29 foods that are poisonous to dogs
29 foods that are poisonous to dogs
As man's best friend, dogs do everything with us: walk around town, ride in the car, play in the yard, and snuggle on the couch. It's natural, then—given how much time we spend with our four-legged companions—to assume they can eat with us, too. However, human food can be dangerous for dogs, even types of food that are completely safe for us.
Part of the reason we can eat foods that they can't is that dogs are so much smaller than us. They also weigh far less, which means their bodies can't absorb things as quickly. "Foods that are perfectly suitable for human consumption, as well as other animals, may be toxic and even poisonous to your dog, posing a serious threat to their health and well-being," writes Canine Journal co-founder Michelle Schenker. "Why? Because all animals have very different rates of metabolism."
Another problem is that dogs have voracious appetites and don't always know when to stop. Although some foods are not toxic in small doses, larger quantities can be fatal. Signs of food poisoning in dogs can vary widely, but key symptoms include vomiting, diarrhea, dilated pupils, loss of appetite, restlessness, staggering, and disorientation. If you suspect your dog has eaten something toxic, VetsNow recommends never to induce vomiting unless a poison control expert has instructed you to do so. Certain substances can actually cause more damage coming back up and are best left in a dog's stomach.
To prepare yourself for a potential incident, always keep your vet's phone number handy, along with an after-hours clinic you can call in an emergency. The ASPCA Animal Poison Control Center also has a hotline you can call for advice at (888) 426-4435.
Even with all of these resources, however, the best cure for food poisoning is preventing it in the first place. To give you an idea of which human foods can be dangerous, Stacker put together a slideshow of common foods to avoid. Take a look to see if there are any that surprise you.
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Garlic is an allium, a family of foods that can be fatal to dogs due to a compound called thiosulfate that damages red blood cells. It takes a lot of garlic to cause toxicity but some breeds, particularly Japanese ones (such as Akitas and Shiba Inus), are particularly susceptible. "Signs of garlic poisoning can be delayed and not apparent for several days," explains the Pet Poison Helpline. "While tiny amounts of these foods in some pets, especially dogs, may be safe, large amounts can be very toxic."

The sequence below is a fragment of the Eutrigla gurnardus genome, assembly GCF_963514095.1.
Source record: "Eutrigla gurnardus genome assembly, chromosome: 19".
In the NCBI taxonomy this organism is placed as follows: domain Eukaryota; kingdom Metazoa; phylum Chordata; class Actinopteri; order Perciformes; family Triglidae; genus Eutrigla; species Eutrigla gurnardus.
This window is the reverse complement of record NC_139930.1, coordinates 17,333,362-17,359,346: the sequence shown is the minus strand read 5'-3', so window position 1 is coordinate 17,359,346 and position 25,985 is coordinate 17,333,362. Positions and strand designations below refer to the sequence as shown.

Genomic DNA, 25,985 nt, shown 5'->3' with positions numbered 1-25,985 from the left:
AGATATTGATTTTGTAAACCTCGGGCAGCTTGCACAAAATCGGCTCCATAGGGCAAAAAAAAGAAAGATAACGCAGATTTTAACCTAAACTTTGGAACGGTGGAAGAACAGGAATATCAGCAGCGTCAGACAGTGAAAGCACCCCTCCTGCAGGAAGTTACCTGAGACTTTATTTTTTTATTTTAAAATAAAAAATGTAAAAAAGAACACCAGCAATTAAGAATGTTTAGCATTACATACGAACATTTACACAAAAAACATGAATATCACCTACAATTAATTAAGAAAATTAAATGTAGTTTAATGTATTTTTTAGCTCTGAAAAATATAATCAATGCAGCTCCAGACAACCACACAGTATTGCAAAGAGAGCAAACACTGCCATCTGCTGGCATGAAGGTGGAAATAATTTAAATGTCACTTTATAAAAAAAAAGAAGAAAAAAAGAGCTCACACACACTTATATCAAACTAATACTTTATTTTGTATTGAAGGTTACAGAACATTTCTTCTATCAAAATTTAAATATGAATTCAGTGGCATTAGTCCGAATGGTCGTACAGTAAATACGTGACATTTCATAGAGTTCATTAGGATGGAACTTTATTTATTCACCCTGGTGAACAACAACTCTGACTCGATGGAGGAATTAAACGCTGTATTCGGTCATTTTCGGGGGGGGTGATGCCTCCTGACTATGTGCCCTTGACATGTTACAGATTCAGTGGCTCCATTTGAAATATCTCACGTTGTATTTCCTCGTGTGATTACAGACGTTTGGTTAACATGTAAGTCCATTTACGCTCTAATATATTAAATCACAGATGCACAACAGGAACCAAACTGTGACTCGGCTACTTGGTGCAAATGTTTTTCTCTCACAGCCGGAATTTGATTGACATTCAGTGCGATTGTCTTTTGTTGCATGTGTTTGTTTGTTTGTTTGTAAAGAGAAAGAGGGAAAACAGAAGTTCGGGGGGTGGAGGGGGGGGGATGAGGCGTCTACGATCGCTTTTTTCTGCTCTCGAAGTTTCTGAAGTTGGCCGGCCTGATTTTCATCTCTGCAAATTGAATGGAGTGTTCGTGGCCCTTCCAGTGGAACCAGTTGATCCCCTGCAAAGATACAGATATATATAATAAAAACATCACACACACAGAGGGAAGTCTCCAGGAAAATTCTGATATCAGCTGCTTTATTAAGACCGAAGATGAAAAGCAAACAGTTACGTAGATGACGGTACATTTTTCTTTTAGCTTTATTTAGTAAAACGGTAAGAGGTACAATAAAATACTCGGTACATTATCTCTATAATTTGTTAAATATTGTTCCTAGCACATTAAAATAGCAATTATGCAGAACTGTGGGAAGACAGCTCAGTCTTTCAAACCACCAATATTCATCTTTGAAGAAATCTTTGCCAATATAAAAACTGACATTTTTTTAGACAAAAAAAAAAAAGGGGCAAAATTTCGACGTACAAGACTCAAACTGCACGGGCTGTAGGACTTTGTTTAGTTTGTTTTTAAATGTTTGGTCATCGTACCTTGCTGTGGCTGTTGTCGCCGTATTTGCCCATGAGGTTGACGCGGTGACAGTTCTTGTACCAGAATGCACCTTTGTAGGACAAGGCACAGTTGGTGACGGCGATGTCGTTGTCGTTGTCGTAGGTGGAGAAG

Avocados are dangerous to many animals, not just dogs, partly due to a fungicidal toxin called persin. It's generally understood that only high doses of poison are actually lethal, but even more mild symptoms—including vomiting and diarrhea—should obviously be avoided, not to mention the large pits that can be choking hazards.
Eating unbaked bread dough can be extremely dangerous for your dog because the fermenting yeast gets rapidly absorbed in the bloodstream, where it produces enough ethanol to cause alcohol poisoning. Additionally, yeast dough can rise as it moves through the digestive system, potentially twisting the stomach—a situation that can lead to death. Even if the yeast doesn't cause a life-threatening emergency, it can severely bloat your pup's stomach, causing intense pain and discomfort.
Chocolate is one of the most commonly recognized toxins for dogs. The culprit is theobromine, an alkaloid that can cause cardiac arrhythmias and central nervous system dysfunction in dogs. Dark chocolate, semisweet chocolate, and unsweetened baker's chocolates are the most dangerous, while milk and white chocolates have smaller amounts (though they can be toxic, too). Toxicity depends on many factors including the amount consumed and the size of the dog.
Although humans love rhubarb pies, the sweet treat can cause kidney failure in dogs due to an antinutrient called oxalic acid. The substance creates crystals in the urinary tract and can cause the kidneys to shut down. Signs of rhubarb poisoning can include drooling, vomiting, diarrhea, tremors, bloody urine, changes in thirst, and other symptoms.